revealed they changed their mind.
"Given the fact that there are no specific diagrams, routes,
plans, customers in Wisconsin. And given the fact that this would
be an entirely new type of development in the great lakes. We view
the proposal as a sham and preposterous." The Utilities Board will
fight it from a consumer advocacy standpoint, Hiniker said.
ANR has been a sharp critic of the Guardian project. "I guess
I'm surprised from the standpoint it's a complete reversal of what
they [ANR] had been saying just a few days before [the
announcement], which was there wasn't a market need" for a new
pipeline into Wisconsin, said Greg Palmer, president of Viking Gas
Transmission, co-sponsor of Guardian.
"They seem to have done a complete 180-degree turn." Palmer said
Guardian is ahead in the race anyway since it already has been
filed at the FERC.
The Coastal-Peoples pipeline would begin at St. John, IN, where
Coastal's ANR Pipeline has a compressor station, and extend north
for 26 miles to Lake Michigan near the Illinois-Indiana border
where a new 50,000 hp compressor station will be built. More than
90% of the route is located along existing rights-of-way. From
there, the pipeline will continue north under Lake Michigan for
about 104 miles, running about three to 10 miles from the western
shore. Plans call for the pipeline to be installed with a minimum
of three feet of cover in the lakebed and deeper in shipping
Guardian proposes to transport gas from interconnections with
Alliance, Northern Border, Midwestern Gas Transmission, and Natural
Gas Pipeline of America at the Chicago hub near Joliet, IL, to
northern Illinois and southern Wisconsin markets. The project
consists of about 140 miles of 36-inch pipe extending from Joliet
to the Ixonia area, with an additional 8.5 miles of 16-inch lateral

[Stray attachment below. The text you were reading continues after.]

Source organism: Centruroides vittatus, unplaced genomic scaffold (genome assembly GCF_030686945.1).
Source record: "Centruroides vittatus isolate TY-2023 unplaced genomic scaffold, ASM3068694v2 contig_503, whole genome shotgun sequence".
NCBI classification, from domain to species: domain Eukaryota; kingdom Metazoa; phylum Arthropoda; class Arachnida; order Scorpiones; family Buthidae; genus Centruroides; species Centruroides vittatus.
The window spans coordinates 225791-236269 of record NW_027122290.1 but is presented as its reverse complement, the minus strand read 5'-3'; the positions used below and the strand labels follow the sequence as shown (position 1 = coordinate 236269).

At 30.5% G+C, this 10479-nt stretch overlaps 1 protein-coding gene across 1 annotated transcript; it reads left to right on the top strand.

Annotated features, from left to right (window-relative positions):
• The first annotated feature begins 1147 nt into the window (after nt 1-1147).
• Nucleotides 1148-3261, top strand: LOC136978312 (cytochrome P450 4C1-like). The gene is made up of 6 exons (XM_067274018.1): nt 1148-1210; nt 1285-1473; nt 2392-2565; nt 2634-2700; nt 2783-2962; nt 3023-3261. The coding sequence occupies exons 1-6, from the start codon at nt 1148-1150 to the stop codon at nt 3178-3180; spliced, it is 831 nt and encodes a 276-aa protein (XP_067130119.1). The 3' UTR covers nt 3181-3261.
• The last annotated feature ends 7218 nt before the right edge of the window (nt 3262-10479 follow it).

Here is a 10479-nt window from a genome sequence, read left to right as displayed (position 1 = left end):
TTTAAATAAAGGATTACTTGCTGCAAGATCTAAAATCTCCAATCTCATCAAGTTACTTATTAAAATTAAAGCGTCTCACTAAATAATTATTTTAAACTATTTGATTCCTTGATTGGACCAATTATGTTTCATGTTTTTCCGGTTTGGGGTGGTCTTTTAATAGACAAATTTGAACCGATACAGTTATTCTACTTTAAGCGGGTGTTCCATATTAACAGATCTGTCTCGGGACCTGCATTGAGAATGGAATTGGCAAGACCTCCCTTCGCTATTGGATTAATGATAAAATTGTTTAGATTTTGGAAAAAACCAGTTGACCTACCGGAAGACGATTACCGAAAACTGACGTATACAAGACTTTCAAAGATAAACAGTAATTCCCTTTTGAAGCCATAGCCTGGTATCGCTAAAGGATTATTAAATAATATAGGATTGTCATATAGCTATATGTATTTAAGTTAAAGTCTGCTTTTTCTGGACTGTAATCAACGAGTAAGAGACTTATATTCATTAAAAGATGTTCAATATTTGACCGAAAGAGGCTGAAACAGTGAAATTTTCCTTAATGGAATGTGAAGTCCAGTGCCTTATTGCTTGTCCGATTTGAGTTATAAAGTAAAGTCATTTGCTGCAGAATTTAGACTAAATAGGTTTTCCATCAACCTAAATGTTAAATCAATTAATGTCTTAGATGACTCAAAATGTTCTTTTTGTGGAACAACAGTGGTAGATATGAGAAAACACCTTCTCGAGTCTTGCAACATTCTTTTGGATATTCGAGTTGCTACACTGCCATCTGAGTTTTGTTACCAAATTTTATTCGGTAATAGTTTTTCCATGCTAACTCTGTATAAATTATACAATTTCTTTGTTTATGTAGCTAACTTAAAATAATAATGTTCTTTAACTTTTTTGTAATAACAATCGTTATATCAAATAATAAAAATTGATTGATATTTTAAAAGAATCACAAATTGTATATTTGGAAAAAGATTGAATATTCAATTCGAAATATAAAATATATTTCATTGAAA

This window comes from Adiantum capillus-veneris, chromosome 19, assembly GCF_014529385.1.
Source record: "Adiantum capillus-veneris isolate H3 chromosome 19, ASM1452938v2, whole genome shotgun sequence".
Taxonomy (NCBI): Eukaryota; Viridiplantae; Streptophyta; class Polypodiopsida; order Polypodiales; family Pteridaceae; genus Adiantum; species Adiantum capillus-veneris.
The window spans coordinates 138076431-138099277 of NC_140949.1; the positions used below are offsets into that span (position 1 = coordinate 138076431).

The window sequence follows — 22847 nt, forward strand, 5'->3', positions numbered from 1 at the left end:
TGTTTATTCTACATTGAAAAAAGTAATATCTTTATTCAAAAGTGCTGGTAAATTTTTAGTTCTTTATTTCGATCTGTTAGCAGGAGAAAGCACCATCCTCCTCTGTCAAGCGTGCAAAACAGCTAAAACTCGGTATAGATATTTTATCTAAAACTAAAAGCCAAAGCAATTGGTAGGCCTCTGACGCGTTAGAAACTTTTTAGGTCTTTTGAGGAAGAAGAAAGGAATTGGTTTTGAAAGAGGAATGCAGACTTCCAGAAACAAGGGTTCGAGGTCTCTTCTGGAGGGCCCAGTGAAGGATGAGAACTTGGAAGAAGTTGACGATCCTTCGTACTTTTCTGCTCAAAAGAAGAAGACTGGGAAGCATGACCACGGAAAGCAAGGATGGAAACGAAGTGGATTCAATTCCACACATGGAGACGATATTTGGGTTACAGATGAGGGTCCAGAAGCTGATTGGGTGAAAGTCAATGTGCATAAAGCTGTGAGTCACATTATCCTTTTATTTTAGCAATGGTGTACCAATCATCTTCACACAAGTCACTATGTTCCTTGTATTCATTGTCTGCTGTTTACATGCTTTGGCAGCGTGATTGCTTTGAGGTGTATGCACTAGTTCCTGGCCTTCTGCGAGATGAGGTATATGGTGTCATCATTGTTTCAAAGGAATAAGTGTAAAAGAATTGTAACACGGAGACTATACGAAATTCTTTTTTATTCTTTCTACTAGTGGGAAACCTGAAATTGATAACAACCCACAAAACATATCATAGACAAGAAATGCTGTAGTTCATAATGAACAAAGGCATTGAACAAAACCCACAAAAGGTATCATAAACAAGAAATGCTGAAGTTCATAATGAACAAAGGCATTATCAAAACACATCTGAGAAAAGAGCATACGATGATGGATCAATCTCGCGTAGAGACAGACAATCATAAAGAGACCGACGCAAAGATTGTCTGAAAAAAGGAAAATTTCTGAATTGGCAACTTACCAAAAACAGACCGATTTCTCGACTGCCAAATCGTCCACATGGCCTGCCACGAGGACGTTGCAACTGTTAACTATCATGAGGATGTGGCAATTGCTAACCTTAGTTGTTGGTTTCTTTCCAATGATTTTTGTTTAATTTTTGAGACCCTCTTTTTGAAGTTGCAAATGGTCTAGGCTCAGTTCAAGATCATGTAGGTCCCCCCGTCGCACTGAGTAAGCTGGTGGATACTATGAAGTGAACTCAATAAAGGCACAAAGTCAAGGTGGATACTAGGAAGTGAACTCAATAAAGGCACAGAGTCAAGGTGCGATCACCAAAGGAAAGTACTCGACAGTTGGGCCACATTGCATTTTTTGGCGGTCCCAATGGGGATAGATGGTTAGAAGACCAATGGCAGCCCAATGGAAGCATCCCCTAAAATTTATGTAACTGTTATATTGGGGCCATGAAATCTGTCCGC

pipe extending from the main Guardian line to Eagle, WI.
ANR spokesman Joe Martucci said ANR's lake route would be less
expensive than a purely land-based route as the pipeline would have
to go through heavily populated areas of Michigan. "The water route
may seem a bit novel. If people keep an open mind... I think they
will come away with a favorable impression of the project" which is
expected to cost $300 million.
Additional equity partners are anticipated; however, Martucci
would not comment on how many are possible or who they might be.
Since the system is designed to serve the incremental needs of
multiple electric and gas customers, plans call for project
management to be structured with multiple owners, with no one party
having a controlling interest.
Laterals are planned to serve generation and other markets along
the pipeline route. The proposed under water route is intended to
minimize the project's impact on landowners. Using horizontal
drilling techniques developed in the Gulf of Mexico, laterals will
be completed without trenching or otherwise disturbing shoreline or
adjacent shallow lakebed areas. Following environmental review, the
partnership plans to file with the FERC later next year.
Joe Fisher, Houston